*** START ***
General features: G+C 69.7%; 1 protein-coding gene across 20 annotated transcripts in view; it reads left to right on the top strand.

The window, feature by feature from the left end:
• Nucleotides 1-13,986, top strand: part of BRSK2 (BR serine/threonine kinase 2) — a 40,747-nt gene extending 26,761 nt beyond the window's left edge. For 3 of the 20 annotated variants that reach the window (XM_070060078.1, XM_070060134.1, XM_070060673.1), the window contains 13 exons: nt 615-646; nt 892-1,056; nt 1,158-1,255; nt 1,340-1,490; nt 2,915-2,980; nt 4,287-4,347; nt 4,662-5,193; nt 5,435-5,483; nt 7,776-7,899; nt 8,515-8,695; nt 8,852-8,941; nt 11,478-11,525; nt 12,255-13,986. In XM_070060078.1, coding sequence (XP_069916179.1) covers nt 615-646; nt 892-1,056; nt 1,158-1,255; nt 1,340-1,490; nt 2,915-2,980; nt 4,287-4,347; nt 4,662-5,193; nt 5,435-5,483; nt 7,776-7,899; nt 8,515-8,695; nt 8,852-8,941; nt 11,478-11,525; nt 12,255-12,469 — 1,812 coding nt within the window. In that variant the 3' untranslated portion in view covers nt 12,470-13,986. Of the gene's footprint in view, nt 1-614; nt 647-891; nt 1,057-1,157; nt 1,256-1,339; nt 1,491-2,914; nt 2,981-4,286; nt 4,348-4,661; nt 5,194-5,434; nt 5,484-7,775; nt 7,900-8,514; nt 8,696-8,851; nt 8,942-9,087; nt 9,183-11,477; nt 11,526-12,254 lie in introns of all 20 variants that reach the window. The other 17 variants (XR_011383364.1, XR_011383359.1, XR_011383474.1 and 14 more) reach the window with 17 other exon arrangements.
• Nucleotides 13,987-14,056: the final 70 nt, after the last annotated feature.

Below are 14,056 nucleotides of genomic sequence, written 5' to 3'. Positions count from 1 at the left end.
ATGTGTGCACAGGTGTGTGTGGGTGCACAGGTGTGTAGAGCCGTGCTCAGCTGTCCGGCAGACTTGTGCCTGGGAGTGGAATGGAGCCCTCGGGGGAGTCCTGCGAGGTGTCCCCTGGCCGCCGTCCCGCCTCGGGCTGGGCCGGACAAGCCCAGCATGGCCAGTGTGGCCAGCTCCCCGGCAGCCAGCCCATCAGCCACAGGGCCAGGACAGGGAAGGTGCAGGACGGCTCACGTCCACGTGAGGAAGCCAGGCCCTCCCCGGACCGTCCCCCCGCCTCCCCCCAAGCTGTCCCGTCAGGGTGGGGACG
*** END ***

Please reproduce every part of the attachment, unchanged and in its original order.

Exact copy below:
General features: G+C 69.7%; 1 protein-coding gene across 20 annotated transcripts in view; it reads left to right on the top strand.

The window, feature by feature from the left end:
• Nucleotides 1-13,986, top strand: part of BRSK2 (BR serine/threonine kinase 2) — a 40,747-nt gene extending 26,761 nt beyond the window's left edge. For 3 of the 20 annotated variants that reach the window (XM_070060078.1, XM_070060134.1, XM_070060673.1), the window contains 13 exons: nt 615-646; nt 892-1,056; nt 1,158-1,255; nt 1,340-1,490; nt 2,915-2,980; nt 4,287-4,347; nt 4,662-5,193; nt 5,435-5,483; nt 7,776-7,899; nt 8,515-8,695; nt 8,852-8,941; nt 11,478-11,525; nt 12,255-13,986. In XM_070060078.1, coding sequence (XP_069916179.1) covers nt 615-646; nt 892-1,056; nt 1,158-1,255; nt 1,340-1,490; nt 2,915-2,980; nt 4,287-4,347; nt 4,662-5,193; nt 5,435-5,483; nt 7,776-7,899; nt 8,515-8,695; nt 8,852-8,941; nt 11,478-11,525; nt 12,255-12,469 — 1,812 coding nt within the window. In that variant the 3' untranslated portion in view covers nt 12,470-13,986. Of the gene's footprint in view, nt 1-614; nt 647-891; nt 1,057-1,157; nt 1,256-1,339; nt 1,491-2,914; nt 2,981-4,286; nt 4,348-4,661; nt 5,194-5,434; nt 5,484-7,775; nt 7,900-8,514; nt 8,696-8,851; nt 8,942-9,087; nt 9,183-11,477; nt 11,526-12,254 lie in introns of all 20 variants that reach the window. The other 17 variants (XR_011383364.1, XR_011383359.1, XR_011383474.1 and 14 more) reach the window with 17 other exon arrangements.
• Nucleotides 13,987-14,056: the final 70 nt, after the last annotated feature.

Below are 14,056 nucleotides of genomic sequence, written 5' to 3'. Positions count from 1 at the left end.
ATGTGTGCACAGGTGTGTGTGGGTGCACAGGTGTGTAGAGCCGTGCTCAGCTGTCCGGCAGACTTGTGCCTGGGAGTGGAATGGAGCCCTCGGGGGAGTCCTGCGAGGTGTCCCCTGGCCGCCGTCCCGCCTCGGGCTGGGCCGGACAAGCCCAGCATGGCCAGTGTGGCCAGCTCCCCGGCAGCCAGCCCATCAGCCACAGGGCCAGGACAGGGAAGGTGCAGGACGGCTCACGTCCACGTGAGGAAGCCAGGCCCTCCCCGGACCGTCCCCCCGCCTCCCCCCAAGCTGTCCCGTCAGGGTGGGGACG